Two hours north of Mutare the mountainous area of Nyanga is another huge draw for the visitor. The driving is gorgeous around here. Waterfalls, rivers, green rolling hillsides, pine plantations and vast areas of scenic beauty abound. Trout fishing is a big attraction here, and you will find many fine hotels an eateries.
Lake Kariba and Harare
A morning’s drive back to Harare and then an afternoon in the car will bring you to Kariba, a huge man-made lake bordering Zambia. It’s hot here. Very hot. If you like it hot an you like to fish, you’ll love Kariba. The area of Matusadona on the Zambezi River down from the Lake is a great place to camp with the animals. You’ll have to sign a waiver as they do tend to wander through the open campsites pretty regularly, and once in awhile someone gets eaten by a lion or trampled by an elephant! The risk is all part of the adventure.
Greater Harare itself has not changed much over the decades, but the city centre has been badly affected by the catastrophic effects of international sanctions. It does not offer the hugely varied and cut-price tourist shopping extravaganza it once did. It still has several nice hotels. The whites who live around Harare’s suburbs rarely visit “town” the way they do in Bulawayo, and it’s clear that their decades-long lack of patronage has helped close down almost all the old shops and replaced them with those catering to a poverty stricken local African population base. As such, although still a lovely looking, compact and convenient city, Harare itself now offers little for the foreign visitor. I grew up in Harare and still love her beautiful Jacaranda lined avenues and her wide boulevards, but I’m biased. Harare is home.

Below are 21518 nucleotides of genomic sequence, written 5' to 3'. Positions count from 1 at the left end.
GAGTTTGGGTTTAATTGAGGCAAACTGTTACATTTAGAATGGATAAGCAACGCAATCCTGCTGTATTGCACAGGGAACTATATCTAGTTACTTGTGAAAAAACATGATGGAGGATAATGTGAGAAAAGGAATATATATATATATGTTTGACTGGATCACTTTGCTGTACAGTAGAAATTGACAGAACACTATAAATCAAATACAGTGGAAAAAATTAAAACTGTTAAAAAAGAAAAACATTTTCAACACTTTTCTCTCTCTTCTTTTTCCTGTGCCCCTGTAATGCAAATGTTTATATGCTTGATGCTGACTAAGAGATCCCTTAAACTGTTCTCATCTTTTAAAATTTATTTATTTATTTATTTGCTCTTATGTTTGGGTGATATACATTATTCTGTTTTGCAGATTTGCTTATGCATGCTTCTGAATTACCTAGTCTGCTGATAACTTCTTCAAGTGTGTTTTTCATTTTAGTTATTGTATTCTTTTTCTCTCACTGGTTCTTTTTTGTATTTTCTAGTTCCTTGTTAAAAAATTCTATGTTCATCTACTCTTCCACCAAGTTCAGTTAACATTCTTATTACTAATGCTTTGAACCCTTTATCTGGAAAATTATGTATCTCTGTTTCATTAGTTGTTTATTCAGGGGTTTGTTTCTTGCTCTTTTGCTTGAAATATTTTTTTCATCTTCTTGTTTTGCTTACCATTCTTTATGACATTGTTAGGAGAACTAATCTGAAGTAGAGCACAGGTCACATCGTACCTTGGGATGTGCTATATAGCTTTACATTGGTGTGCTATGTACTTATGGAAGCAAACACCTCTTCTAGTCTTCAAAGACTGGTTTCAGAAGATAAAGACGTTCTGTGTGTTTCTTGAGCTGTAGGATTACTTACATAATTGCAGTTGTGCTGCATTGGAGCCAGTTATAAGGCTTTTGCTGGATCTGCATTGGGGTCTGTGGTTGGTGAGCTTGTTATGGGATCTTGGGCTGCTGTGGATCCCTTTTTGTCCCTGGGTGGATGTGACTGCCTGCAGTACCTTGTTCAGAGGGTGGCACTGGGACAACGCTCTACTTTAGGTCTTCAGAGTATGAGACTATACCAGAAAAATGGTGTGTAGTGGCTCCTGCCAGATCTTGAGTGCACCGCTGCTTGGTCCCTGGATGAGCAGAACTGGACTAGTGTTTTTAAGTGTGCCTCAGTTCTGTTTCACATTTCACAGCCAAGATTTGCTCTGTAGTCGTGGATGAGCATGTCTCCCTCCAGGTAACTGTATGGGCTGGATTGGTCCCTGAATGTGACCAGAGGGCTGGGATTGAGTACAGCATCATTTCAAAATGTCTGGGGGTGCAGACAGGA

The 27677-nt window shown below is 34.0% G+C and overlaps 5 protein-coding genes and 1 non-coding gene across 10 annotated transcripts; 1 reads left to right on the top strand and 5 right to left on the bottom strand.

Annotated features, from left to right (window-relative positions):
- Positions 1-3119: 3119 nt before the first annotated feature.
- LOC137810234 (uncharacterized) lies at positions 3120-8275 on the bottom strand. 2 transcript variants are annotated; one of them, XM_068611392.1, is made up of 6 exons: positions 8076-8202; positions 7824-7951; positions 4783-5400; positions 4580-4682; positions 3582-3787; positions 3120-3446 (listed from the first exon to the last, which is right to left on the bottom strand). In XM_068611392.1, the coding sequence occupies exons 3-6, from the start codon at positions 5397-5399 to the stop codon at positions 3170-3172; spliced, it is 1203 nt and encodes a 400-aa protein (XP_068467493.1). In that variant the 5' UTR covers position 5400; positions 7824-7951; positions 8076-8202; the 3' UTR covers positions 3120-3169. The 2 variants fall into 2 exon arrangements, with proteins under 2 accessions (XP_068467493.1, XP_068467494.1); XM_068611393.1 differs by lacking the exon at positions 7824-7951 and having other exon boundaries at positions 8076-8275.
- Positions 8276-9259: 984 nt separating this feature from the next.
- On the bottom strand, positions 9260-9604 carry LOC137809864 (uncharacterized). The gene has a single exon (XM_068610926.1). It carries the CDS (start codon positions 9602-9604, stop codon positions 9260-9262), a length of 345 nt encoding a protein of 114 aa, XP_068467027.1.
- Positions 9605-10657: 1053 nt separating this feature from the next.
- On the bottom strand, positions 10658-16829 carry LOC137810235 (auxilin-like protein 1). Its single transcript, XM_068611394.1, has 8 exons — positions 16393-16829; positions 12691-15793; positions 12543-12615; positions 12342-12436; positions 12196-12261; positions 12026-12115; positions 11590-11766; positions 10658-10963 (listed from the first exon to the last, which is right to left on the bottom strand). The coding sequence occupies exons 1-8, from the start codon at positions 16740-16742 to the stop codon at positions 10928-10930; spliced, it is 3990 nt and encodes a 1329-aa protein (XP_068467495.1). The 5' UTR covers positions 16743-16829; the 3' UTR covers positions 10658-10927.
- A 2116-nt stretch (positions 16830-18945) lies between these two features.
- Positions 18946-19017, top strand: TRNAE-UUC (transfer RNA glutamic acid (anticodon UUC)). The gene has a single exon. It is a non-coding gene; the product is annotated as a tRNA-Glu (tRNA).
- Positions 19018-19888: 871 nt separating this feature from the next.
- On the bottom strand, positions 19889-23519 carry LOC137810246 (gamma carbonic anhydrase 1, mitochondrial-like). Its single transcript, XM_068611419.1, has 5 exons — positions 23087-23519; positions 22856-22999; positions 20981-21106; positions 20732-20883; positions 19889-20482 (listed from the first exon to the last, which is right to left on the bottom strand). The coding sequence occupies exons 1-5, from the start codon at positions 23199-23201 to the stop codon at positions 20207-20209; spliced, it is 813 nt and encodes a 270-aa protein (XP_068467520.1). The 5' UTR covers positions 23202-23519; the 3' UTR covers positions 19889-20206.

Zimbabwe is a world in one country, a beautiful open expanse of deserts and jungle, mountains and rivers, lakes and everything in between. Almost all of it is very easily and conveniently reached, with perhaps Gonarezhou being the obvious exception.
If you can only see one thing in Zimbabwe, see the Falls. But if you have time to travel this lovely little country properly, don’t let the world’s media suggesting it’s too poor and scary to visit put you off. Zimbabwe is a beautiful country filled with kind and generous people who greatly benefit from every tourist dollar spent.
I hope you get to visit soon for a chance to love Zimbabwe as much as I do!